Mountains play an important role in providing water resources from snow and ice to downstream urban population centers. In Utah, USA, nearly 86% of the state's population resides in the rapidly growing urban corridor along the Wasatch Front. Water along the Wasatch Front is stored in several deep reservoirs in the Provo River Watershed. Additions of nutrients, into these reservoirs, may stimulate the growth of primary producers (e.g., total phytoplankton and cyanobacteria) potentially attenuating water quality. To determine the influence of nutrients on primary producers in the Provo River's reservoirs, identify whether cyanobacteria are transported downstream, and quantify nutrient thresholds that regulate phytoplankton responses, we monitored and experimentally manipulated total phytoplankton and cyanobacteria in rivers and reservoirs. We found that total phytoplankton biomass (measured as chlorophyll a concentrations) was correlated with the total phosphorus (TP) in the Jordanelle Reservoir and the outflow from the Jordanelle Reservoir. Cyanobacteria biomass (measured as phycocyanin concentration) was correlated with dissolved inorganic N (DIN):SRP in the Deer Creek Reservoir and river sites below the Deer Creek Reservoir. Based on next generation sequencing 16S rDNA of all waters evaluated, the relative abundance of cyanobacteria within bacterial communities was extremely low, with the highest relative abundance of cyanobacteria present in the reservoirs being 10.7% for Deer Creek and 5.5% in Jordanelle during the late summer. Of the 25 genera of cyanobacteria that were found across all waters, five species have the ability to produce cyanotoxin: Microcystaceae; Aphanizomenon MDT14a; Aphanizominon NIES81; and Planktothrix NIVA-CYA. Season determined bacterial community composition in the river and reservoir over the almost two years of sampling with bacterial communities being distinct between the limnetic location in Deer Creek Reservoir to the outflow into the river immediately below the dam. We found no difference between the bacterial communities in the limnetic zone in Jordanelle and the river site directly below Jordanelle Dam. In the nutrient starvation bioassays, cyanobacteria and total phytoplankton responded to the nutrient additions, but there were no specific nutrient thresholds where pigment concentrations leveled out even as nutrient concentration increased. However, when P was added as SRP treatments both total phytoplankton and cyanobacteria concentrations increased, especially in the highest SRP treatment (0.08 mg/L) without any N addition. The addition of N alone did not influence total phytoplankton until there was at least 0.2 mg/L of P added. Further, cyanobacteria required at least 0.2 mg/L of SRP before responding to N levels above 0.8 mg/L. Thus, a nutrient threshold to maintain the reservoir at its current state would be 0.2 mg/L P and between 0.3 and 0.8 mg/L DIN. Our results identify that the water within the reservoirs and rivers are extremely clean and is in no immediate risk of extensive total phytoplankton or cyanobacterial blooms with P being the dominant driver of primary producer activity.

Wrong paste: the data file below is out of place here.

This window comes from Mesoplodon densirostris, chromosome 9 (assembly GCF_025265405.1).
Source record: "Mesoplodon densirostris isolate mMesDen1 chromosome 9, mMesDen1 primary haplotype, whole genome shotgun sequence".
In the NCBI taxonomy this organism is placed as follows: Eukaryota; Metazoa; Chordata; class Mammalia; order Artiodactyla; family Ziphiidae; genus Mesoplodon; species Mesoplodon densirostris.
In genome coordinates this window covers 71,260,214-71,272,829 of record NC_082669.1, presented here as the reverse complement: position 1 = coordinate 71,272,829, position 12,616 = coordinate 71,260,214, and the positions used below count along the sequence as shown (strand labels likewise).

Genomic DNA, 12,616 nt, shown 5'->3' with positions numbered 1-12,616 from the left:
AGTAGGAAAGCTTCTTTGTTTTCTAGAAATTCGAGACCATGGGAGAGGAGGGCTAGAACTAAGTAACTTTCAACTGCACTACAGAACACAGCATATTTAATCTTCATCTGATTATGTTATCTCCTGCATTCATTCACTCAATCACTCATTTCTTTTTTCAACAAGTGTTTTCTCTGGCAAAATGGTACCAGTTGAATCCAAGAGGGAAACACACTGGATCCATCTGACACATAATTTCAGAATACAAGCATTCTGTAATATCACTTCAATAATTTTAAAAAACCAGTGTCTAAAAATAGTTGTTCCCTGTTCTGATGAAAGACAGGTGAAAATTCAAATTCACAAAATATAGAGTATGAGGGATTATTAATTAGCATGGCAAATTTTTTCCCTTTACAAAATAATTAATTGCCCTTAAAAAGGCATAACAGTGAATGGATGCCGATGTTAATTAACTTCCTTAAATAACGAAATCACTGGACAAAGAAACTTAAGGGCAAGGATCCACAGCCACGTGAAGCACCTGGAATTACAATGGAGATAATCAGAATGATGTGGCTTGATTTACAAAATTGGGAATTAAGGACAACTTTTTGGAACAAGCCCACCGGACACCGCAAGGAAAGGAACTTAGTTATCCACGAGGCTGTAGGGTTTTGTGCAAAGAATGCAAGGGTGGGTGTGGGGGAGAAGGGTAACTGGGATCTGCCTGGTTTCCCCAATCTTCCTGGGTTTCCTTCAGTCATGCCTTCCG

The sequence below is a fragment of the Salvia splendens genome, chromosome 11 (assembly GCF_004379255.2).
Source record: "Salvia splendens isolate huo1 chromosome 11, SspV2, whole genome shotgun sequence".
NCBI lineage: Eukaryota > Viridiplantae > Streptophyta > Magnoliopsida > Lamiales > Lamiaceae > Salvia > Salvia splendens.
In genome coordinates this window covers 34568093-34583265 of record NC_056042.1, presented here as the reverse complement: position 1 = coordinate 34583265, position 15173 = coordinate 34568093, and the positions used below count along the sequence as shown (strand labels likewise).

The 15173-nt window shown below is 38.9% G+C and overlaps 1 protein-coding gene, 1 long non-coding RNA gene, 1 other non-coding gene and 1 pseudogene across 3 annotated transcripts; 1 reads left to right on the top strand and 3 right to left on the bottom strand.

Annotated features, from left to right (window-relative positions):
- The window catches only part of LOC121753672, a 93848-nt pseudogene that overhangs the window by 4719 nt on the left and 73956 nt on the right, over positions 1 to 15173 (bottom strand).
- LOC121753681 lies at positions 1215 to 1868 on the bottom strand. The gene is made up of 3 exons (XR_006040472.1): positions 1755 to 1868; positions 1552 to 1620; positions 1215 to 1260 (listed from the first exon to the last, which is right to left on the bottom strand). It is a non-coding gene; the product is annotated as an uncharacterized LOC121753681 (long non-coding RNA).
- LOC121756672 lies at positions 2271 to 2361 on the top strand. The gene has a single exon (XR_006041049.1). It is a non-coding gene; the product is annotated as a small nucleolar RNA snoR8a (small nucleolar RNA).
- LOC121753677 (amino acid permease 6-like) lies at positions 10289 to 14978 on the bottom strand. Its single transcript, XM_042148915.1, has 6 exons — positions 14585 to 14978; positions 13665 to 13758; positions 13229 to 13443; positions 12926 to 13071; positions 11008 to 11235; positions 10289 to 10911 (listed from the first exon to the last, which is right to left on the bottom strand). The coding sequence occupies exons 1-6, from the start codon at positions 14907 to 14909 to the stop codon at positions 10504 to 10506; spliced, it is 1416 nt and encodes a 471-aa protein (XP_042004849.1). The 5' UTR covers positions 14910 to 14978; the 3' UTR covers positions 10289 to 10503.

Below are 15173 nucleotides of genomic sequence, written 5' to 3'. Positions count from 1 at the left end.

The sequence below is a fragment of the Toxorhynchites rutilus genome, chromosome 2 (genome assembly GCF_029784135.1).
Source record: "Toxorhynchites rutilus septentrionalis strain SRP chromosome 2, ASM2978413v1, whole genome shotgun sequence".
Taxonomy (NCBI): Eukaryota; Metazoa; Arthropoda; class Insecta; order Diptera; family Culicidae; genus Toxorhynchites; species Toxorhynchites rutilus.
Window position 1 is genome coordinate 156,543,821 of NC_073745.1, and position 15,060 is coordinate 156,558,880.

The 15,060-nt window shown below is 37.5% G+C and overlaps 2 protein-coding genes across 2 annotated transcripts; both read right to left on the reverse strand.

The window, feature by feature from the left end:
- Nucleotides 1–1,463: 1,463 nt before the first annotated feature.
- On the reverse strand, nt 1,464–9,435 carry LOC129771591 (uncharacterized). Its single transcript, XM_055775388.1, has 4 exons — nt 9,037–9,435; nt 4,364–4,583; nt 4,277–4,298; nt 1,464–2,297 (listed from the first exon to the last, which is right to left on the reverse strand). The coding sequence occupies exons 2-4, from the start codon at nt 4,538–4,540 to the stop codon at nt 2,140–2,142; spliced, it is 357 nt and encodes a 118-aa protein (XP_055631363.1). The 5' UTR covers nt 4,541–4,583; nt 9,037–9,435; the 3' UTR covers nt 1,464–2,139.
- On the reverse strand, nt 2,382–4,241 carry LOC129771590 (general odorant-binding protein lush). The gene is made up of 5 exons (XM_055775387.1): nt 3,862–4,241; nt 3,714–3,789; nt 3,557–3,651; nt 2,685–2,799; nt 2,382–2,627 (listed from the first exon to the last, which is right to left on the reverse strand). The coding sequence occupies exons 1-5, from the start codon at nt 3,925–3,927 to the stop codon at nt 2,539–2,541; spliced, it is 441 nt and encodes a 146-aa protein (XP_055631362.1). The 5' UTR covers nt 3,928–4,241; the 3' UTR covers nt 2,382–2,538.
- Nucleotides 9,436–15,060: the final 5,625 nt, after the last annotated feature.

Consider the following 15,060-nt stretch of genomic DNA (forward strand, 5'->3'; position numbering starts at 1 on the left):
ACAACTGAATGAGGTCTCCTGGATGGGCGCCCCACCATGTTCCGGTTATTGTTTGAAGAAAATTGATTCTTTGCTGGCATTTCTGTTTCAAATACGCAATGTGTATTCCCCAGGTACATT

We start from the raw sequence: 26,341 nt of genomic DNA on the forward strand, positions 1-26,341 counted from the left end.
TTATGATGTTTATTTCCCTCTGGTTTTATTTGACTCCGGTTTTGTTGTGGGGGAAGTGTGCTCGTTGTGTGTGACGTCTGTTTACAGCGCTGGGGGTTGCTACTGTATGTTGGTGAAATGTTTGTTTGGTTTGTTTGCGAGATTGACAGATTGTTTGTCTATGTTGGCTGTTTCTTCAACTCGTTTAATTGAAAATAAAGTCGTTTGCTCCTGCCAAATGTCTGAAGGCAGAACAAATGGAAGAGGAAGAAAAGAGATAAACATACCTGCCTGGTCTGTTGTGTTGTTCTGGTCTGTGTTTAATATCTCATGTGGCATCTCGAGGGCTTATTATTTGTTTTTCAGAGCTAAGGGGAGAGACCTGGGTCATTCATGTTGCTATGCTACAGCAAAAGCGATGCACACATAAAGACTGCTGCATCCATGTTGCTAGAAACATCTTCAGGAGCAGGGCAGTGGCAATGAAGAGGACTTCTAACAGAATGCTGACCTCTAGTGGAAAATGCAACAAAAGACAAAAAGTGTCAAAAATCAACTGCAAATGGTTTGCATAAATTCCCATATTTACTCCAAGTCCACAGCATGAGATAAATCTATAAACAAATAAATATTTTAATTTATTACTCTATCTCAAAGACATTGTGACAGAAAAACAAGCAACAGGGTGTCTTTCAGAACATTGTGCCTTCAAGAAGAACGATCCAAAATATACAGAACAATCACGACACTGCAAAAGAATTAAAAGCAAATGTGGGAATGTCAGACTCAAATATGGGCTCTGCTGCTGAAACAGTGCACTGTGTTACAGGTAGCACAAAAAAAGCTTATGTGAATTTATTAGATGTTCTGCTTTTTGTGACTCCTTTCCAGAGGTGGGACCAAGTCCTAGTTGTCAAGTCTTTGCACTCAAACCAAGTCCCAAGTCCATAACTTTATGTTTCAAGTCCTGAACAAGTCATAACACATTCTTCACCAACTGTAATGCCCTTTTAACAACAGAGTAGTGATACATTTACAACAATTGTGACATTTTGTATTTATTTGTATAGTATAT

College and Department

Life Sciences; Plant and Wildlife Sciences



Date Submitted


Document Type





nutrient thresholds, eutrophication, cyanobacteria, phosphorus limitation



Included in

Life Sciences Commons